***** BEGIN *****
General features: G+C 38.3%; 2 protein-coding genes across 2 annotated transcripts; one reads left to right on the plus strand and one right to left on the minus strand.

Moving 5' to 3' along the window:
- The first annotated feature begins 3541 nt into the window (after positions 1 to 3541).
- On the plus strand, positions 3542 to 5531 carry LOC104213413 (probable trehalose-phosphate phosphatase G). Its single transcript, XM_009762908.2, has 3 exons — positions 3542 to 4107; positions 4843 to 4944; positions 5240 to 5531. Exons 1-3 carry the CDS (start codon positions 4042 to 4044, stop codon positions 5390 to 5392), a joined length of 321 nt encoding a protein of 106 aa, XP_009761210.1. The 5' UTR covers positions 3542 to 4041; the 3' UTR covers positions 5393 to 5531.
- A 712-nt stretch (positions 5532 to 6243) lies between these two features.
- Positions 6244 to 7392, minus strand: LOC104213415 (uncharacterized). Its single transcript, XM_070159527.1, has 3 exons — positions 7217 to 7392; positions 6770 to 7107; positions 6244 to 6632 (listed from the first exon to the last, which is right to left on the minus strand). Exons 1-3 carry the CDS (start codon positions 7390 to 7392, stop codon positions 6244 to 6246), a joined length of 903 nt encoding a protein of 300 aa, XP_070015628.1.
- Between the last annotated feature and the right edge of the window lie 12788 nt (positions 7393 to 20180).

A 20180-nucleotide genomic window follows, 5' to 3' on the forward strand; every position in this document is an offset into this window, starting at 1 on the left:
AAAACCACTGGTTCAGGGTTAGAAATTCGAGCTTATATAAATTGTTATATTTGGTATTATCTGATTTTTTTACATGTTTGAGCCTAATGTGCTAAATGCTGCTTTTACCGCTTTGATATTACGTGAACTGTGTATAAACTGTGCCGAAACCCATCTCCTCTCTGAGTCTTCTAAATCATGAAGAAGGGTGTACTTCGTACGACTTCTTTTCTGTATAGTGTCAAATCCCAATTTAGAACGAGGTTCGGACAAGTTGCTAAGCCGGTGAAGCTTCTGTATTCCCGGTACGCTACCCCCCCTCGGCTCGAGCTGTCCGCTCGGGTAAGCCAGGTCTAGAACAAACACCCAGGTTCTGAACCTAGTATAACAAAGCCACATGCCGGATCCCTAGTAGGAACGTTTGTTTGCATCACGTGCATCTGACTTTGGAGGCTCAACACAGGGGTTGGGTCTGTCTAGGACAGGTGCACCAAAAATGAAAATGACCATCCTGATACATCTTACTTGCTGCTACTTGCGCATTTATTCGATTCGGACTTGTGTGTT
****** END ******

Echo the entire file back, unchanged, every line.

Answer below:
General features: G+C 38.3%; 2 protein-coding genes across 2 annotated transcripts; one reads left to right on the plus strand and one right to left on the minus strand.

Moving 5' to 3' along the window:
- The first annotated feature begins 3541 nt into the window (after positions 1 to 3541).
- On the plus strand, positions 3542 to 5531 carry LOC104213413 (probable trehalose-phosphate phosphatase G). Its single transcript, XM_009762908.2, has 3 exons — positions 3542 to 4107; positions 4843 to 4944; positions 5240 to 5531. Exons 1-3 carry the CDS (start codon positions 4042 to 4044, stop codon positions 5390 to 5392), a joined length of 321 nt encoding a protein of 106 aa, XP_009761210.1. The 5' UTR covers positions 3542 to 4041; the 3' UTR covers positions 5393 to 5531.
- A 712-nt stretch (positions 5532 to 6243) lies between these two features.
- Positions 6244 to 7392, minus strand: LOC104213415 (uncharacterized). Its single transcript, XM_070159527.1, has 3 exons — positions 7217 to 7392; positions 6770 to 7107; positions 6244 to 6632 (listed from the first exon to the last, which is right to left on the minus strand). Exons 1-3 carry the CDS (start codon positions 7390 to 7392, stop codon positions 6244 to 6246), a joined length of 903 nt encoding a protein of 300 aa, XP_070015628.1.
- Between the last annotated feature and the right edge of the window lie 12788 nt (positions 7393 to 20180).

A 20180-nucleotide genomic window follows, 5' to 3' on the forward strand; every position in this document is an offset into this window, starting at 1 on the left:
AAAACCACTGGTTCAGGGTTAGAAATTCGAGCTTATATAAATTGTTATATTTGGTATTATCTGATTTTTTTACATGTTTGAGCCTAATGTGCTAAATGCTGCTTTTACCGCTTTGATATTACGTGAACTGTGTATAAACTGTGCCGAAACCCATCTCCTCTCTGAGTCTTCTAAATCATGAAGAAGGGTGTACTTCGTACGACTTCTTTTCTGTATAGTGTCAAATCCCAATTTAGAACGAGGTTCGGACAAGTTGCTAAGCCGGTGAAGCTTCTGTATTCCCGGTACGCTACCCCCCCTCGGCTCGAGCTGTCCGCTCGGGTAAGCCAGGTCTAGAACAAACACCCAGGTTCTGAACCTAGTATAACAAAGCCACATGCCGGATCCCTAGTAGGAACGTTTGTTTGCATCACGTGCATCTGACTTTGGAGGCTCAACACAGGGGTTGGGTCTGTCTAGGACAGGTGCACCAAAAATGAAAATGACCATCCTGATACATCTTACTTGCTGCTACTTGCGCATTTATTCGATTCGGACTTGTGTGTT